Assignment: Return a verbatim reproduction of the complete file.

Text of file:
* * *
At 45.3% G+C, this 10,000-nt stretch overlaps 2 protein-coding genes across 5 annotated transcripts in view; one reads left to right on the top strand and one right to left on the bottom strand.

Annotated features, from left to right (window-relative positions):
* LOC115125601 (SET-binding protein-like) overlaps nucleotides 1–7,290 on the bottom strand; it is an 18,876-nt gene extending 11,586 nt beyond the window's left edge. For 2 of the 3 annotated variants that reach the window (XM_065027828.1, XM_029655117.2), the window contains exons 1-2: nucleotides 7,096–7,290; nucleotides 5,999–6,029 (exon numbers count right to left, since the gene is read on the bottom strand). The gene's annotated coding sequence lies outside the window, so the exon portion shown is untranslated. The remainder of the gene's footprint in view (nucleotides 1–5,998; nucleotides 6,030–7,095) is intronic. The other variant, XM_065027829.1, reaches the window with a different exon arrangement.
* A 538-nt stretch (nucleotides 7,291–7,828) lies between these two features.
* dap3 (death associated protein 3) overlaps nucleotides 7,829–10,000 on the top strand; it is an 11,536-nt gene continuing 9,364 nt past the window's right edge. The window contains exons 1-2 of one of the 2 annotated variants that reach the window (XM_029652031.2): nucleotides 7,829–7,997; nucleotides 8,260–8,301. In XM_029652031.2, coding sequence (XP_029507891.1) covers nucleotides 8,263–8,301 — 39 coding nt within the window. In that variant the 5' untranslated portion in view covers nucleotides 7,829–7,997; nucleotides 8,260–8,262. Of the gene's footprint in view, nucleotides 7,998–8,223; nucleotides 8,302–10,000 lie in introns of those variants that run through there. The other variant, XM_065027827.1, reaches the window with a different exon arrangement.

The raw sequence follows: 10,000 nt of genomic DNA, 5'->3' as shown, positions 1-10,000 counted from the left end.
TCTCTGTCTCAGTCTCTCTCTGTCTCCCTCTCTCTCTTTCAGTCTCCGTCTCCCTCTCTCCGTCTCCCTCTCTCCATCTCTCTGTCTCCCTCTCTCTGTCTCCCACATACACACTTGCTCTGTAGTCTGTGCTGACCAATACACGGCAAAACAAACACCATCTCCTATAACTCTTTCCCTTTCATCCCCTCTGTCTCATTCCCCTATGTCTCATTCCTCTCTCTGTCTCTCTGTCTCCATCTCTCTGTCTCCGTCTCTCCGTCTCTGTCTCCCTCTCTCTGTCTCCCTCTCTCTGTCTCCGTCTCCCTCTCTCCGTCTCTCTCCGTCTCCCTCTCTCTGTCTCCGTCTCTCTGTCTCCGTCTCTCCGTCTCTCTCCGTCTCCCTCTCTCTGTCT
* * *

At 45.3% G+C, this 10,000-nt stretch overlaps 2 protein-coding genes across 5 annotated transcripts in view; one reads left to right on the top strand and one right to left on the bottom strand.

Annotated features, from left to right (window-relative positions):
* LOC115125601 (SET-binding protein-like) overlaps nucleotides 1–7,290 on the bottom strand; it is an 18,876-nt gene extending 11,586 nt beyond the window's left edge. For 2 of the 3 annotated variants that reach the window (XM_065027828.1, XM_029655117.2), the window contains exons 1-2: nucleotides 7,096–7,290; nucleotides 5,999–6,029 (exon numbers count right to left, since the gene is read on the bottom strand). The gene's annotated coding sequence lies outside the window, so the exon portion shown is untranslated. The remainder of the gene's footprint in view (nucleotides 1–5,998; nucleotides 6,030–7,095) is intronic. The other variant, XM_065027829.1, reaches the window with a different exon arrangement.
* A 538-nt stretch (nucleotides 7,291–7,828) lies between these two features.
* dap3 (death associated protein 3) overlaps nucleotides 7,829–10,000 on the top strand; it is an 11,536-nt gene continuing 9,364 nt past the window's right edge. The window contains exons 1-2 of one of the 2 annotated variants that reach the window (XM_029652031.2): nucleotides 7,829–7,997; nucleotides 8,260–8,301. In XM_029652031.2, coding sequence (XP_029507891.1) covers nucleotides 8,263–8,301 — 39 coding nt within the window. In that variant the 5' untranslated portion in view covers nucleotides 7,829–7,997; nucleotides 8,260–8,262. Of the gene's footprint in view, nucleotides 7,998–8,223; nucleotides 8,302–10,000 lie in introns of those variants that run through there. The other variant, XM_065027827.1, reaches the window with a different exon arrangement.

The raw sequence follows: 10,000 nt of genomic DNA, 5'->3' as shown, positions 1-10,000 counted from the left end.
TCTCTGTCTCAGTCTCTCTCTGTCTCCCTCTCTCTCTTTCAGTCTCCGTCTCCCTCTCTCCGTCTCCCTCTCTCCATCTCTCTGTCTCCCTCTCTCTGTCTCCCACATACACACTTGCTCTGTAGTCTGTGCTGACCAATACACGGCAAAACAAACACCATCTCCTATAACTCTTTCCCTTTCATCCCCTCTGTCTCATTCCCCTATGTCTCATTCCTCTCTCTGTCTCTCTGTCTCCATCTCTCTGTCTCCGTCTCTCCGTCTCTGTCTCCCTCTCTCTGTCTCCCTCTCTCTGTCTCCGTCTCCCTCTCTCCGTCTCTCTCCGTCTCCCTCTCTCTGTCTCCGTCTCTCTGTCTCCGTCTCTCCGTCTCTCTCCGTCTCCCTCTCTCTGTCT